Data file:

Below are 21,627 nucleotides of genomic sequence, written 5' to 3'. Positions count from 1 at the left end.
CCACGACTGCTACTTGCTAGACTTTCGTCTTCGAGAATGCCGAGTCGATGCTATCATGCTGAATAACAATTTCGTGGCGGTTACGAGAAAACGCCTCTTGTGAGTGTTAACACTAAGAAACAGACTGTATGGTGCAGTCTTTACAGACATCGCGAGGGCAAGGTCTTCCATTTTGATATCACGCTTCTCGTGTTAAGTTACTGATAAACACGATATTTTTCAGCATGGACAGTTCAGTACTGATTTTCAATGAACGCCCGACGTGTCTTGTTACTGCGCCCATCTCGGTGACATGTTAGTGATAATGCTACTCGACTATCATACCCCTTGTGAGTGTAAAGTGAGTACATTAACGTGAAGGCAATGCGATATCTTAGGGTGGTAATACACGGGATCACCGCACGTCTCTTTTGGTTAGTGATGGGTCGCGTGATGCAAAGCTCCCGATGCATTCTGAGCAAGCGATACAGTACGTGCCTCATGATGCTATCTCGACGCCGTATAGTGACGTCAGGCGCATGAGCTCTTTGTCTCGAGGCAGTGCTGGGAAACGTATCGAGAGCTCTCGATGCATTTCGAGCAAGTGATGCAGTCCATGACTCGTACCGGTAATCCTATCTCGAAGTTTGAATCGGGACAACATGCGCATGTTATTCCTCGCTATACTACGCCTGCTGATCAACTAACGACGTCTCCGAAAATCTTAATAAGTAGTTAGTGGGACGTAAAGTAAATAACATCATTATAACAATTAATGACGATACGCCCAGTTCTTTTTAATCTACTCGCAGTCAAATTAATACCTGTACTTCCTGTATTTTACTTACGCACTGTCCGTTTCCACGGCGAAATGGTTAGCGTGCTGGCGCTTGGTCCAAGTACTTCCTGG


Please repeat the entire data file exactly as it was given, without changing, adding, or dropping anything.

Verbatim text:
Below are 21,627 nucleotides of genomic sequence, written 5' to 3'. Positions count from 1 at the left end.
CCACGACTGCTACTTGCTAGACTTTCGTCTTCGAGAATGCCGAGTCGATGCTATCATGCTGAATAACAATTTCGTGGCGGTTACGAGAAAACGCCTCTTGTGAGTGTTAACACTAAGAAACAGACTGTATGGTGCAGTCTTTACAGACATCGCGAGGGCAAGGTCTTCCATTTTGATATCACGCTTCTCGTGTTAAGTTACTGATAAACACGATATTTTTCAGCATGGACAGTTCAGTACTGATTTTCAATGAACGCCCGACGTGTCTTGTTACTGCGCCCATCTCGGTGACATGTTAGTGATAATGCTACTCGACTATCATACCCCTTGTGAGTGTAAAGTGAGTACATTAACGTGAAGGCAATGCGATATCTTAGGGTGGTAATACACGGGATCACCGCACGTCTCTTTTGGTTAGTGATGGGTCGCGTGATGCAAAGCTCCCGATGCATTCTGAGCAAGCGATACAGTACGTGCCTCATGATGCTATCTCGACGCCGTATAGTGACGTCAGGCGCATGAGCTCTTTGTCTCGAGGCAGTGCTGGGAAACGTATCGAGAGCTCTCGATGCATTTCGAGCAAGTGATGCAGTCCATGACTCGTACCGGTAATCCTATCTCGAAGTTTGAATCGGGACAACATGCGCATGTTATTCCTCGCTATACTACGCCTGCTGATCAACTAACGACGTCTCCGAAAATCTTAATAAGTAGTTAGTGGGACGTAAAGTAAATAACATCATTATAACAATTAATGACGATACGCCCAGTTCTTTTTAATCTACTCGCAGTCAAATTAATACCTGTACTTCCTGTATTTTACTTACGCACTGTCCGTTTCCACGGCGAAATGGTTAGCGTGCTGGCGCTTGGTCCAAGTACTTCCTGG